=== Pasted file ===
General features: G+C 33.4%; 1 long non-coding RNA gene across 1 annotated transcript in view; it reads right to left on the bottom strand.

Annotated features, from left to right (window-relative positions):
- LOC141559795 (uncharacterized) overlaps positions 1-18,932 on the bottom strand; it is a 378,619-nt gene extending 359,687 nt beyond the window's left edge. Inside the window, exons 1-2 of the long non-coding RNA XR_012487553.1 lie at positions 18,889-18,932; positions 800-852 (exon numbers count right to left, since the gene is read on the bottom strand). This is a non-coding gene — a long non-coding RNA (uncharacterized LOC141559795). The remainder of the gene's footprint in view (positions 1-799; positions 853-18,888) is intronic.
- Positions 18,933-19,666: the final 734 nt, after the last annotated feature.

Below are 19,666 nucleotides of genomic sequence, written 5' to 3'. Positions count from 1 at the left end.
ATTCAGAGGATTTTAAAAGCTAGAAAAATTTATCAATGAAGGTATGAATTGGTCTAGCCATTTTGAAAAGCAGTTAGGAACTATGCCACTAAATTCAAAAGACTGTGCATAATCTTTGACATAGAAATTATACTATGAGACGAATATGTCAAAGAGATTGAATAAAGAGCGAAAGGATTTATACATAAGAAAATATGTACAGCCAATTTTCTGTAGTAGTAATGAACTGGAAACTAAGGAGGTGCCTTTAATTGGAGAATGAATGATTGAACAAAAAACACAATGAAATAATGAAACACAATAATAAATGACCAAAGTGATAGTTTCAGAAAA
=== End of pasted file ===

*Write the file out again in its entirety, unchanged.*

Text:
General features: G+C 33.4%; 1 long non-coding RNA gene across 1 annotated transcript in view; it reads right to left on the bottom strand.

Annotated features, from left to right (window-relative positions):
- LOC141559795 (uncharacterized) overlaps positions 1-18,932 on the bottom strand; it is a 378,619-nt gene extending 359,687 nt beyond the window's left edge. Inside the window, exons 1-2 of the long non-coding RNA XR_012487553.1 lie at positions 18,889-18,932; positions 800-852 (exon numbers count right to left, since the gene is read on the bottom strand). This is a non-coding gene — a long non-coding RNA (uncharacterized LOC141559795). The remainder of the gene's footprint in view (positions 1-799; positions 853-18,888) is intronic.
- Positions 18,933-19,666: the final 734 nt, after the last annotated feature.

Below are 19,666 nucleotides of genomic sequence, written 5' to 3'. Positions count from 1 at the left end.
ATTCAGAGGATTTTAAAAGCTAGAAAAATTTATCAATGAAGGTATGAATTGGTCTAGCCATTTTGAAAAGCAGTTAGGAACTATGCCACTAAATTCAAAAGACTGTGCATAATCTTTGACATAGAAATTATACTATGAGACGAATATGTCAAAGAGATTGAATAAAGAGCGAAAGGATTTATACATAAGAAAATATGTACAGCCAATTTTCTGTAGTAGTAATGAACTGGAAACTAAGGAGGTGCCTTTAATTGGAGAATGAATGATTGAACAAAAAACACAATGAAATAATGAAACACAATAATAAATGACCAAAGTGATAGTTTCAGAAAA